From Asimov's The Robots of Dawn ch. 4 (sect. 16):
Fastolfe sighed. "I'm sure Daneel told you what I have maintained at the inquiry--but you want to hear it from my own lips."
"That is right, Dr. Fastolfe."
"Well, then, no one committed the crime. It was a spontaneous event in the positronic flow along the brain paths that set up the mental freeze-out in Jander."
"Is that likely?"
"No, it is not. It is extremely unlikely--but if I did not do it, then that is the only thing that can have happened."
"Might it not be argued that there is a greater chance that you are lying than that a spontaneous mental freeze-out took place?"
"Many do so argue. But I happen to know that I did not do it and that leaves only the spontaneous event as a possibility."
"And you have had me brought here to demonstrate--to prove--that the spontaneous event did, in fact, take place?"
"But how does one go about proving the spontaneous event? Only by proving it, it seems, can I save you, Earth, and myself."
"In order of increasing importance, Mr. Baley?"
Baley looked annoyed. "Well, then, you, me, and Earth."
"I'm afraid," said Fastolfe, "that after considerable thought, I have come to the conclusion that there is no way of obtaining such a proof."
(This is all from p. 83 of the Bantam edition (April 1994).)
What immediately struck me about this passage, which I read over the weekend was the parallel to the early modern discussion of miracles. The basic story is this: Elijah Baley has been called to the planet Aurora to solve a case of roboticide, in which the robot Jander was sent into a "mental freeze-out," i.e., was mentally shut down. Dr. Fastolfe's enemies, and in particular Dr. Amadiro, have whispered about that Dr. Fastolfe did it for political purposes. Dr. Fastolfe maintains his innocence and insists (everyone agrees) that only he, the most eminent living roboticist, would have the ability to shut down Jander intentionally, and that, since he knows he did not do it, it must have occurred spontaneously despite the enormous improbability of doing so. Baley eventually discovers another possibility. (I'll let you read the book to find out - it is, on re-reading, easily the best of Asimov's Elijah Baley novels.)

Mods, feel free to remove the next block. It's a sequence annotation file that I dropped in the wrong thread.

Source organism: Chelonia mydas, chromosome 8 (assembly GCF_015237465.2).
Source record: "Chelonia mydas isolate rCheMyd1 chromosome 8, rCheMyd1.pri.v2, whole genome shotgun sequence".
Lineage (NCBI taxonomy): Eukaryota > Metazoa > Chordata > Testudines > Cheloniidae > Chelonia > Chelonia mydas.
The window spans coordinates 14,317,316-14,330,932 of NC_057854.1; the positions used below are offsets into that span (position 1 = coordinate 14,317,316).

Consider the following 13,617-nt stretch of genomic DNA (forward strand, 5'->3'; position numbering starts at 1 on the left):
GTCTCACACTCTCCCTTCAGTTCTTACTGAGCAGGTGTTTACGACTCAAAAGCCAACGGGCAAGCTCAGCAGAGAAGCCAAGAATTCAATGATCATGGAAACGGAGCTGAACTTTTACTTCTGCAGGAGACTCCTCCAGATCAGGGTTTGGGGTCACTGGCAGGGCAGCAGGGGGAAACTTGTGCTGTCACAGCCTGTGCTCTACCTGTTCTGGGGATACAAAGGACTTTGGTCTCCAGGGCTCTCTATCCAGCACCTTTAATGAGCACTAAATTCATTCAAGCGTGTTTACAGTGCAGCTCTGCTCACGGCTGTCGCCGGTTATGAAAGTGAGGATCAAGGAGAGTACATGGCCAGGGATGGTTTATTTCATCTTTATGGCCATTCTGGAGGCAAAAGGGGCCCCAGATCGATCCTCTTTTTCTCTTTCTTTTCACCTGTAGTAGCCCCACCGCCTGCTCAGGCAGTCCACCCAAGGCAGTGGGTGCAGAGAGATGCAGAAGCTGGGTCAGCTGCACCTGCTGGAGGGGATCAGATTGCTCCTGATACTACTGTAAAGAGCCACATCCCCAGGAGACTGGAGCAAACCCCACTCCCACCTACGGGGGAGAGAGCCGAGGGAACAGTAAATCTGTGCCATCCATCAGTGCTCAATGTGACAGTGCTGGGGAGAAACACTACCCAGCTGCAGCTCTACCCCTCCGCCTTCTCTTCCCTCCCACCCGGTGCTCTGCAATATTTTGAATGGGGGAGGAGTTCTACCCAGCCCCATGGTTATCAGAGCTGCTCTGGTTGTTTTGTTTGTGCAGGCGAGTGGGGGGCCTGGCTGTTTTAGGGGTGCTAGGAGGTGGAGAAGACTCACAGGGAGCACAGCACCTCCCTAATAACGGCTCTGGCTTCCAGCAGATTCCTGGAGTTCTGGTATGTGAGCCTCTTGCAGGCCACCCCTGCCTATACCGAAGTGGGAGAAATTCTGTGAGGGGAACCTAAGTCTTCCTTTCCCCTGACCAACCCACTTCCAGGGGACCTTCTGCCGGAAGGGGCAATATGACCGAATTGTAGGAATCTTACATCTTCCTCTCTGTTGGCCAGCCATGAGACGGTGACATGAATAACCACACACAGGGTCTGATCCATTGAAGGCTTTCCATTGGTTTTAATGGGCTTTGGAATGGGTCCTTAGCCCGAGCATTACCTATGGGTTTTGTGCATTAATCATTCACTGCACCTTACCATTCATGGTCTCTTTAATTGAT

If we think in terms of miracles rather than spontaneous events, the parallel is this:
* Dr. Amadiro is David Hume, who argues that we can only believe (on testimony, at least) the occurrence of a miracle if it is more improbable that the person who is informing us of the miracle is deceived or dishonest than that the event itself occurred. This, you will notice from the passage above, is much like the campaign against Fastolfe.
* Some have argued that while no miracles occurred, since the standard causes have been eliminated, nothing but a spontaneous event can remain. (Fastolfe.)
* Both these positions agree on a lot of their assumptions. Others, however, like Lady Mary Shepherd, take the Baley solution to the problem of miracles and try to introduce a sort of causal reasoning other than that allowed by the first two into the consideration of the probabilities. Their conclusion: there can be a causal circumstance other than the standard ones that allows for the existence of a genuine miracle.
The parallel is only loose, and wouldn't exist at all, except that Hume puts so much emphasis on probability alone, and so has difficulty distinguishing miracles and spontaneous events in the first place (for which he is roundly criticized by Campbell and Shepherd).
How would one go about proving that a spontaneous event has occurred? This is, I think, a question that could only be answered if we had a clear idea of the 'metaphysical status' of spontaneity (i.e., when we talk about 'spontaneous events' what does this signify about the real world?). And this is a difficult problem. It bears some thought....